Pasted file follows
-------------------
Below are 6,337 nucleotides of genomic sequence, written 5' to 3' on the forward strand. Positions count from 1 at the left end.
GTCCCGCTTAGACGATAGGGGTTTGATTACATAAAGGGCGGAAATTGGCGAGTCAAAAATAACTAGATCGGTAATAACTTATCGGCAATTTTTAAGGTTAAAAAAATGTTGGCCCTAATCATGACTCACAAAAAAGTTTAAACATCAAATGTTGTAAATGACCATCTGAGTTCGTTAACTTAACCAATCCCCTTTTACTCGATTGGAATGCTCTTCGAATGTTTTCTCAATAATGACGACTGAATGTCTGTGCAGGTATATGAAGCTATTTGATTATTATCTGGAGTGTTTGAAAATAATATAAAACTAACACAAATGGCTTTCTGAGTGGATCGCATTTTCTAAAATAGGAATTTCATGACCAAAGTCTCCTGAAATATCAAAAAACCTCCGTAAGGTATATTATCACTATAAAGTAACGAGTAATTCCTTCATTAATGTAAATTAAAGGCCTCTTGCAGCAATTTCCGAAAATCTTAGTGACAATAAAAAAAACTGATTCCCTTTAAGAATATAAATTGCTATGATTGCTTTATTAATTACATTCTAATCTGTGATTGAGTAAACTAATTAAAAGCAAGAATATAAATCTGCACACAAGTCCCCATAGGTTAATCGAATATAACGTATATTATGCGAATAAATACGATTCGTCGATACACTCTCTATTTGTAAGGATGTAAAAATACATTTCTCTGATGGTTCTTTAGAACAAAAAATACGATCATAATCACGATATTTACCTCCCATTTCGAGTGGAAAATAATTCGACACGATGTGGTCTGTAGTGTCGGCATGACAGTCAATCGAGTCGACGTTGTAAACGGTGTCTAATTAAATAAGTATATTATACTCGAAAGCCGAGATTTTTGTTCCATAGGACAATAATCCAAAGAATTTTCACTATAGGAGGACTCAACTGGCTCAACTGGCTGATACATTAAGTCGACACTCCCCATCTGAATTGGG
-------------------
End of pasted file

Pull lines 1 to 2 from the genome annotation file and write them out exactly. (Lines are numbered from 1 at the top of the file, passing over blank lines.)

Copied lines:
Below are 6,337 nucleotides of genomic sequence, written 5' to 3' on the forward strand. Positions count from 1 at the left end.
GTCCCGCTTAGACGATAGGGGTTTGATTACATAAAGGGCGGAAATTGGCGAGTCAAAAATAACTAGATCGGTAATAACTTATCGGCAATTTTTAAGGTTAAAAAAATGTTGGCCCTAATCATGACTCACAAAAAAGTTTAAACATCAAATGTTGTAAATGACCATCTGAGTTCGTTAACTTAACCAATCCCCTTTTACTCGATTGGAATGCTCTTCGAATGTTTTCTCAATAATGACGACTGAATGTCTGTGCAGGTATATGAAGCTATTTGATTATTATCTGGAGTGTTTGAAAATAATATAAAACTAACACAAATGGCTTTCTGAGTGGATCGCATTTTCTAAAATAGGAATTTCATGACCAAAGTCTCCTGAAATATCAAAAAACCTCCGTAAGGTATATTATCACTATAAAGTAACGAGTAATTCCTTCATTAATGTAAATTAAAGGCCTCTTGCAGCAATTTCCGAAAATCTTAGTGACAATAAAAAAAACTGATTCCCTTTAAGAATATAAATTGCTATGATTGCTTTATTAATTACATTCTAATCTGTGATTGAGTAAACTAATTAAAAGCAAGAATATAAATCTGCACACAAGTCCCCATAGGTTAATCGAATATAACGTATATTATGCGAATAAATACGATTCGTCGATACACTCTCTATTTGTAAGGATGTAAAAATACATTTCTCTGATGGTTCTTTAGAACAAAAAATACGATCATAATCACGATATTTACCTCCCATTTCGAGTGGAAAATAATTCGACACGATGTGGTCTGTAGTGTCGGCATGACAGTCAATCGAGTCGACGTTGTAAACGGTGTCTAATTAAATAAGTATATTATACTCGAAAGCCGAGATTTTTGTTCCATAGGACAATAATCCAAAGAATTTTCACTATAGGAGGACTCAACTGGCTCAACTGGCTGATACATTAAGTCGACACTCCCCATCTGAATTGGG